Tuesday, November 30, 2010

The big recital

It's been more than a week since Erin played her big local recital. It went very well. She was amazing.

The community hall was full: maybe 150 people? Not bad for a community of under a thousand! The concert was a fund-raiser for the Valhalla Fine Arts Society, the organization which among other things backs the Suzuki Valhalla Institute, so near and dear to Erin's heart. I still haven't heard back about the "take" in donations at the door but it looked very generous.

She played beautifully. Unbeknownst to either of us until the recital was underway, the organizer had done away with the intermission. We had asked that they do the three minutes of announcements about the Society between the Bach and the Saint-Saens, to give Erin a few moments to regroup after all the austere intensity playing unaccompanied for almost half an hour straight. I guess the organizer misinterpreted this as being instead of the intermission which was supposed to occur between the Saint-Saens and the Mendelssohn. The absence of the intermission was announced when Erin was about to walk back out for the Saint-Saens, too late to do anything about. So she ended up playing all this incredibly challenging music for about 78 minutes straight, with only a 3-minute break after the Bach.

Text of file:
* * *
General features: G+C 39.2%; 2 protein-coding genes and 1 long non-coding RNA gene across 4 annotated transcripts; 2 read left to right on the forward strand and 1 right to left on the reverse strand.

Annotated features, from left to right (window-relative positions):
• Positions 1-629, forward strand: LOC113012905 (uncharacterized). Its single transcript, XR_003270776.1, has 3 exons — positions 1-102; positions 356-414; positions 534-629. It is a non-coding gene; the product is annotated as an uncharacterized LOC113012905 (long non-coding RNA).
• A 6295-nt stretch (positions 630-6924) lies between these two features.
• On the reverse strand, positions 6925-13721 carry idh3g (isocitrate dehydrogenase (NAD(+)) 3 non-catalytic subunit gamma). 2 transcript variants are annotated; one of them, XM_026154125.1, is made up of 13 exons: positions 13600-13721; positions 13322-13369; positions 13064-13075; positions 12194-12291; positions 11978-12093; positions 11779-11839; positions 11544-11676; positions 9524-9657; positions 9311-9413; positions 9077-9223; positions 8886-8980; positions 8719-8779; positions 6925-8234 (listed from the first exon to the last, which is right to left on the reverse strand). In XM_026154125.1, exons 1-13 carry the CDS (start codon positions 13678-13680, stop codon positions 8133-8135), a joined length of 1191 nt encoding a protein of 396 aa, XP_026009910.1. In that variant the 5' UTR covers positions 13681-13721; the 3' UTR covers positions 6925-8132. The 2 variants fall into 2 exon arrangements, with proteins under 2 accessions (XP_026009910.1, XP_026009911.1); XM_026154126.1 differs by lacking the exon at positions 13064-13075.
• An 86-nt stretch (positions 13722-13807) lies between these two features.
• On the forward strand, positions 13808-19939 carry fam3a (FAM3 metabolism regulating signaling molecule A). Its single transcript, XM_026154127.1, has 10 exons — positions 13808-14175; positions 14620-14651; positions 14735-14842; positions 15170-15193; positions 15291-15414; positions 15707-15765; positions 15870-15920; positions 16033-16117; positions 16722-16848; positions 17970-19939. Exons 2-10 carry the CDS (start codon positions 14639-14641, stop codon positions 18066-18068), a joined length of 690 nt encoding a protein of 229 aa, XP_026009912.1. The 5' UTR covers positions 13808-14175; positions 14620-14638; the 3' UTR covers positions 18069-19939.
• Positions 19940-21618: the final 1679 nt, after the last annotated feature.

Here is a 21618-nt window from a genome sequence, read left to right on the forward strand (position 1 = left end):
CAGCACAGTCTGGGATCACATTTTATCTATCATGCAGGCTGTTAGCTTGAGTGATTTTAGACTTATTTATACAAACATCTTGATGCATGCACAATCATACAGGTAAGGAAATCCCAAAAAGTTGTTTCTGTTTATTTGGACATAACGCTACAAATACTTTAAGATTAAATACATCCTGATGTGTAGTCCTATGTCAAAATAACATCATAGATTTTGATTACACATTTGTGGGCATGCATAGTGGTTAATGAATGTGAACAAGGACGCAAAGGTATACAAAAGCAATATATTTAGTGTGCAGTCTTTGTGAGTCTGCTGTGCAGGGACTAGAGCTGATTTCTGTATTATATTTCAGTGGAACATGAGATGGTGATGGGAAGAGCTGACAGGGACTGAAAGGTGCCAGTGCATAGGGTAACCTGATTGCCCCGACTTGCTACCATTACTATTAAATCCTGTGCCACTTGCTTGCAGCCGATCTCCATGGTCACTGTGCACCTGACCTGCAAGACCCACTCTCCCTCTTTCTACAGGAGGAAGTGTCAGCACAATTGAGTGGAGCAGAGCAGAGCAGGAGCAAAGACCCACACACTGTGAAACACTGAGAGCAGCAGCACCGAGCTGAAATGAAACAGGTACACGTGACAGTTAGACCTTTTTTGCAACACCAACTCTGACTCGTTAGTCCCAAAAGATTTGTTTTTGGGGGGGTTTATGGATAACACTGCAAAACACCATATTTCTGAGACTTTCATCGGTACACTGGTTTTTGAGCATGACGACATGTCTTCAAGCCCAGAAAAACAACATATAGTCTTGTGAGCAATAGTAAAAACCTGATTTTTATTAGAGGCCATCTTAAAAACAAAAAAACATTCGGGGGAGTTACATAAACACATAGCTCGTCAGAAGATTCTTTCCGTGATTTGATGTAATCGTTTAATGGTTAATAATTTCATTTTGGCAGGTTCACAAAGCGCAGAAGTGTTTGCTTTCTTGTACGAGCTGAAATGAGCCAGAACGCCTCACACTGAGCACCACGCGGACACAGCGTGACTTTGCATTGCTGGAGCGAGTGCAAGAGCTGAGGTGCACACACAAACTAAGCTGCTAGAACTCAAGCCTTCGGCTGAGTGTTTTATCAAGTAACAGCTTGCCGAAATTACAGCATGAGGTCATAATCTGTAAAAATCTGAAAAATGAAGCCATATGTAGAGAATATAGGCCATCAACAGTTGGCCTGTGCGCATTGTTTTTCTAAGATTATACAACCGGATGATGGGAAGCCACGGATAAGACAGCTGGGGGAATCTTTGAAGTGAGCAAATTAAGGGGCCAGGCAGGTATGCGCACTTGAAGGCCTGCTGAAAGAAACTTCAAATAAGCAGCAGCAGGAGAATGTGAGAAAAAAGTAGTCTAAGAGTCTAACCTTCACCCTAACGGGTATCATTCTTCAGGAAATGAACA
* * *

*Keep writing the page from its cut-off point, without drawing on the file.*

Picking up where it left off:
The audience was incredibly enthusiastic and appreciative. Erin is very much a darling of the local arts and music scene and has so many amazing fans. In the audience were people who have sung in the local choir with her in the past or who sing in the choir now and enjoy her accompanying, folk who have been part of the Suzuki community over the years, people who have heard her play in the past at many recitals, orchestra concerts and summer chamber music performances, the teachers and the principal of the local school, artists, retirees and electricians who frequent the café where she works part-time, high school students, current and past members of the community orchestra, friends of the family ... lots of people. Many of them remembered her from her first years playing on a sixteenth or tenth-sized violin. Very few of them had heard her in violin solo performance within the past couple of years, so they were blown away by her technical and musical progress.

In many ways it had the feel of a graduation event. In our small town, where high school graduation classes range in size from four to a dozen or so at most, every graduate is celebrated by the community. Even at the big combined ceremony there are speeches and reminiscences and childhood photos shared for each student. Grad here is a way for the community to mark a rite of passage into adulthood, to perhaps say goodbye for now to the students, to remember the role each of them played in the community as they grew up, and the role the community played in shaping each of them as they grew up. Erin's recital had that kind of feel for me.

Of course she's not graduating. She's not moving on. She's not leaving. Not yet. Which begs the question: what next? Montreal beckons but even if that happens a year early it's still a long way off. The time since the recital has felt pretty aimless and empty. I guess we knew it would feel like this. Some other stuff is on the horizon, but it does all feel like a bit of a let-down. Not surprisingly. The recital was a big high after months of hard work.

You can reconstruct the recital for yourself via YouTube. I didn't record the Bach again, so for that you're stuck with the lovely exerpts from the Kelowna recital. But the rest is here: